In 2003, NASA rolled out an innovative project called NASA Explorer Schools. A unique new project, NASA Explorer Schools teamed schools, teachers and students with NASA resources and personnel in a refreshing new way, giving teachers and students access to the goings on of NASA as never before. Over the years, the NES project grew as more schools, teachers and communities became committed to the goals put forth by NES. And now, 10 years after its beginning, NES can boast that it has impacted hundreds of schools and teachers, along with hundreds of thousands of students.
Read more about NES 10 year history at https://www.nasa.gov/audience/foreducators/ten-years-nasa-explorer-schools.html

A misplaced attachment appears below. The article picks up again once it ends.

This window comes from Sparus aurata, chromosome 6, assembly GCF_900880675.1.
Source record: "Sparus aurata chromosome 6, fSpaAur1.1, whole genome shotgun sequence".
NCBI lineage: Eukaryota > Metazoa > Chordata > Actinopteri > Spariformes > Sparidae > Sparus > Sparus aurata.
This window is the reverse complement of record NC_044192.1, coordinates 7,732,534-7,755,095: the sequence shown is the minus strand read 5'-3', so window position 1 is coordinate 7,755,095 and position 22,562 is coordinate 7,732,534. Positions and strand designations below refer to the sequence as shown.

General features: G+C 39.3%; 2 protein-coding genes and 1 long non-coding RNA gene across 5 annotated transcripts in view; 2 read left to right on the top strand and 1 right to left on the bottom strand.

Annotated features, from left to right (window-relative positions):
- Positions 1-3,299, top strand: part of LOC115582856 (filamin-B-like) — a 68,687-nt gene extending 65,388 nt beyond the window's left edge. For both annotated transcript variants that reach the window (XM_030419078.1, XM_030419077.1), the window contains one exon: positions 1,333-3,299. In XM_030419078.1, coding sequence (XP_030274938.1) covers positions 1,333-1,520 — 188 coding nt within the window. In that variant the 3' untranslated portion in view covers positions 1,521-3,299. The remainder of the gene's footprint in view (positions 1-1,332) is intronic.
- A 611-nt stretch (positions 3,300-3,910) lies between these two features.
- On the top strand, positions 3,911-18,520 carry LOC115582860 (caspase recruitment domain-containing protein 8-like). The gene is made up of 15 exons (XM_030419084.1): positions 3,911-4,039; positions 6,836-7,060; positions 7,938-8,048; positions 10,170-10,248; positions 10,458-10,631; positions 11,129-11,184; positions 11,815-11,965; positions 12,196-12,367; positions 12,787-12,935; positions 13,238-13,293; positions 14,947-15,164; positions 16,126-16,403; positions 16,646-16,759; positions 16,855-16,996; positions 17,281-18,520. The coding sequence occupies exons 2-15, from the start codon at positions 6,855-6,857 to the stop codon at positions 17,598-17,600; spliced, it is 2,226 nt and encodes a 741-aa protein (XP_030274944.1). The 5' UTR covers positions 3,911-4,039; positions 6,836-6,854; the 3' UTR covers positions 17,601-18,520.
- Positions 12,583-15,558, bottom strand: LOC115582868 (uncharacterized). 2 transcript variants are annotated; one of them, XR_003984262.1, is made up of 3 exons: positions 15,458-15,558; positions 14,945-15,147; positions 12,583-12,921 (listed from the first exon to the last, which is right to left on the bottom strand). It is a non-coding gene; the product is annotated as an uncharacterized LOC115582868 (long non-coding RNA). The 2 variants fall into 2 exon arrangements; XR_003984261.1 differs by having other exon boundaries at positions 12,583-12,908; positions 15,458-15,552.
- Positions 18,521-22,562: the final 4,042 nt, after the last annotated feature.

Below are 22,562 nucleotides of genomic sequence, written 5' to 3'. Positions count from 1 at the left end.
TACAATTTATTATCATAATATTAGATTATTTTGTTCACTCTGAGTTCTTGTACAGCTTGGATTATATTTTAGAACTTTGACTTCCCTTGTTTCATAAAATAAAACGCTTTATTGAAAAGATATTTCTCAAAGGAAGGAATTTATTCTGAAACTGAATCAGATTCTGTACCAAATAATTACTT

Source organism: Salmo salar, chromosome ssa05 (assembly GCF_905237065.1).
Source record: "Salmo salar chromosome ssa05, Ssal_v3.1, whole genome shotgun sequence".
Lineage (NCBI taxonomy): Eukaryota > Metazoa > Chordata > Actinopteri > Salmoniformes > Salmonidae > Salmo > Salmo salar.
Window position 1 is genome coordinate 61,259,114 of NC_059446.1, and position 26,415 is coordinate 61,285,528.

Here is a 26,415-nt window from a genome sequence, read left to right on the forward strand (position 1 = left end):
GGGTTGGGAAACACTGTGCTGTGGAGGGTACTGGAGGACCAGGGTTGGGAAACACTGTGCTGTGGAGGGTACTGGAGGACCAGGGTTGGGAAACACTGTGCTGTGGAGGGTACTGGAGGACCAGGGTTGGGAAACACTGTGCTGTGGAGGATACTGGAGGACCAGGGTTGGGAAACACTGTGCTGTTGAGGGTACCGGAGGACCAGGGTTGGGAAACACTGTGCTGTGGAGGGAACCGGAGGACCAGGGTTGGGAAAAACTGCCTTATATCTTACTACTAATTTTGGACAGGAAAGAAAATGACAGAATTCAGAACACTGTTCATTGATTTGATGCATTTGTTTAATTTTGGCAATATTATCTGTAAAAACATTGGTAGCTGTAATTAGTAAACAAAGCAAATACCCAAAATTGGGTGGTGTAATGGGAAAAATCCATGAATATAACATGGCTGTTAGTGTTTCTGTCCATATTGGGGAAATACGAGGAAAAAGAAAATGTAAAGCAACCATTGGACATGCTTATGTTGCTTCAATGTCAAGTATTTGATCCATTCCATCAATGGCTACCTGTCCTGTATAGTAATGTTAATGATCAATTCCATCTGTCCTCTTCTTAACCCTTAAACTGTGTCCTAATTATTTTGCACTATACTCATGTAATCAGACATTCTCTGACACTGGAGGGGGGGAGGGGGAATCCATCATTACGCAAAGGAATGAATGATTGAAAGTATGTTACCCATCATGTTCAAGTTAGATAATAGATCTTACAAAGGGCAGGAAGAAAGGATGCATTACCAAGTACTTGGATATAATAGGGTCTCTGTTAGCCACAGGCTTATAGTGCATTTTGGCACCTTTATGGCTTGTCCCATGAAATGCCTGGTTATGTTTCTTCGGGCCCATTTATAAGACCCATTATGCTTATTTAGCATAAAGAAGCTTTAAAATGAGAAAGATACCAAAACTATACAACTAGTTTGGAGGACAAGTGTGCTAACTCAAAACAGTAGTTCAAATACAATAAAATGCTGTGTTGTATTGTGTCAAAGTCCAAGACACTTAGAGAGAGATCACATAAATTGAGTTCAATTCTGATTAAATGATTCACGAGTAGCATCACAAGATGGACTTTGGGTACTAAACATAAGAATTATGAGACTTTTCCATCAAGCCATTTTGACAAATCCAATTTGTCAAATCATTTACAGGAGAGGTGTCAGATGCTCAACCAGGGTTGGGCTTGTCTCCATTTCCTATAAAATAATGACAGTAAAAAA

After a spectacular launch, the Lunar Atmosphere and Dust Environment Explorer or LADEE, spacecraft was placed into an elliptic orbit around Earth, as the start of our journey back to the moon. Mission controllers at NASA’s Ames Research Center successfully completed the initial systems checkout phase, and everything looks good so far.
LADEE is doing fine and its trajectory to the moon is good. The spacecraft is currently in an elliptical orbit around Earth, about 162,000 miles (260,000 Km) in altitude. Mission controllers are now performing an extended checkout phase.
To see an image and read more about LADEE, visit https://www.nasa.gov/content/ladee-project-manager-update-initial-checkout-complete/index.html#.UjHvt4WC4vQ